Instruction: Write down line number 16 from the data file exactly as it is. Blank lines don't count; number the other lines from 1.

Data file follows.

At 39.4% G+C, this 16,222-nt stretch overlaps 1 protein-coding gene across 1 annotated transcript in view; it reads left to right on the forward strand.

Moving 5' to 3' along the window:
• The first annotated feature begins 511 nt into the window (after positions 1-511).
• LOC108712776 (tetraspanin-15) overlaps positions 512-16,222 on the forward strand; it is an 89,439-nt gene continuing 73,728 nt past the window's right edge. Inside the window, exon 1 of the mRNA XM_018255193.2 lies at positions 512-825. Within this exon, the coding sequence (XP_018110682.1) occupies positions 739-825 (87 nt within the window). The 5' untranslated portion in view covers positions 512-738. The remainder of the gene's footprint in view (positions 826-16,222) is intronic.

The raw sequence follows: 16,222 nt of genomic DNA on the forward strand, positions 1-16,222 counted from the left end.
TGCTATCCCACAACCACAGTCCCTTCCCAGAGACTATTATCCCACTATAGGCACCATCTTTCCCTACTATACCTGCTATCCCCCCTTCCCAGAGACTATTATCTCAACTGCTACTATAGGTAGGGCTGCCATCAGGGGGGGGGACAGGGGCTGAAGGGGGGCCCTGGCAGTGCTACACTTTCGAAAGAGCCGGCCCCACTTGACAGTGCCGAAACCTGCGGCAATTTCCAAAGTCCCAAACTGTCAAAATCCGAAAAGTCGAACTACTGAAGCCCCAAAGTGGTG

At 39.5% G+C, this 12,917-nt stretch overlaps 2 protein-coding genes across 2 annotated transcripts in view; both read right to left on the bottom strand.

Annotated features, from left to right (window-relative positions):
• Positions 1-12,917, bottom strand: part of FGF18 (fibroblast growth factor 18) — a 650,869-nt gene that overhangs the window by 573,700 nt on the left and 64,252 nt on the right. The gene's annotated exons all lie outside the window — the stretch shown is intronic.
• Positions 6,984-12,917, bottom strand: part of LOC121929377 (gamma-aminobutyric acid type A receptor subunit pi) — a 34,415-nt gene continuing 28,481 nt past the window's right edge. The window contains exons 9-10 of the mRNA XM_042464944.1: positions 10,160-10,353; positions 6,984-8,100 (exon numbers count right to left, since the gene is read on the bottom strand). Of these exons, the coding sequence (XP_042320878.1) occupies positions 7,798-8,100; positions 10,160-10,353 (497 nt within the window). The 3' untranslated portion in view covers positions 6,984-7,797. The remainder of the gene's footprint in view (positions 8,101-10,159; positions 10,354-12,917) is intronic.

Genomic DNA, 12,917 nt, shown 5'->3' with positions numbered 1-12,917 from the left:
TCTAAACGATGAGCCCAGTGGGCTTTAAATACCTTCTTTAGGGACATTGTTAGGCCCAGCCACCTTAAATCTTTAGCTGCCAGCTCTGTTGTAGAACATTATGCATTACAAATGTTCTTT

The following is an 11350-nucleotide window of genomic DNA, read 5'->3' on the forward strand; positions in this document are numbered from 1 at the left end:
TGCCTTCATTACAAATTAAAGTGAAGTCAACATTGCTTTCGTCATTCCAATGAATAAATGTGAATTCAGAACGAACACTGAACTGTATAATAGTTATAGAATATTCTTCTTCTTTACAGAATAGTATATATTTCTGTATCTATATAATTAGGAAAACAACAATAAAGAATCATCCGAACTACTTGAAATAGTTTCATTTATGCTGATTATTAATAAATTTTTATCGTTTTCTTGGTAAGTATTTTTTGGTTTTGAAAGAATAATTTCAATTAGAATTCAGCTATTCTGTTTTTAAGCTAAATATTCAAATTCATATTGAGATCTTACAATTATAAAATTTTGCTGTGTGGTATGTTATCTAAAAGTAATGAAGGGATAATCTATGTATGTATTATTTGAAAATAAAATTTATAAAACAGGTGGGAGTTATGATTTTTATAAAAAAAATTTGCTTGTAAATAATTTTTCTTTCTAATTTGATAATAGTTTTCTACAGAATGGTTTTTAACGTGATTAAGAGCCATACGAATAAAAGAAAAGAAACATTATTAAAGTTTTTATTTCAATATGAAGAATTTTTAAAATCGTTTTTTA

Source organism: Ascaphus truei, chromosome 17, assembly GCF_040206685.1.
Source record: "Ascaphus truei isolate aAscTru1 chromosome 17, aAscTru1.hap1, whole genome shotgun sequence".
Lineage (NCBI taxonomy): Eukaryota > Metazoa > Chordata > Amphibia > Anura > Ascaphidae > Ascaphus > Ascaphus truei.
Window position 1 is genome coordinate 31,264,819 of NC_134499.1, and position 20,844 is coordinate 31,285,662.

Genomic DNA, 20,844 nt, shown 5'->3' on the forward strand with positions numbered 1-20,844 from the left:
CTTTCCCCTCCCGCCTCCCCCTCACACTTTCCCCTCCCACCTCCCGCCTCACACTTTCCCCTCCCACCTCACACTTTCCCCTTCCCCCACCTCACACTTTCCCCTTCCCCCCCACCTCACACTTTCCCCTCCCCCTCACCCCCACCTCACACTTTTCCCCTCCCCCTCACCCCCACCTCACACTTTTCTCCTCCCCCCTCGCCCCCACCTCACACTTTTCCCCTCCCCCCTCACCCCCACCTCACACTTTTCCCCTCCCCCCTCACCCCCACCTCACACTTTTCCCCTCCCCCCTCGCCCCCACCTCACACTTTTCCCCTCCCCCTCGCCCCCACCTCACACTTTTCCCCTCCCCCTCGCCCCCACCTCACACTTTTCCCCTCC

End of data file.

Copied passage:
Source record: "Ascaphus truei isolate aAscTru1 chromosome 17, aAscTru1.hap1, whole genome shotgun sequence".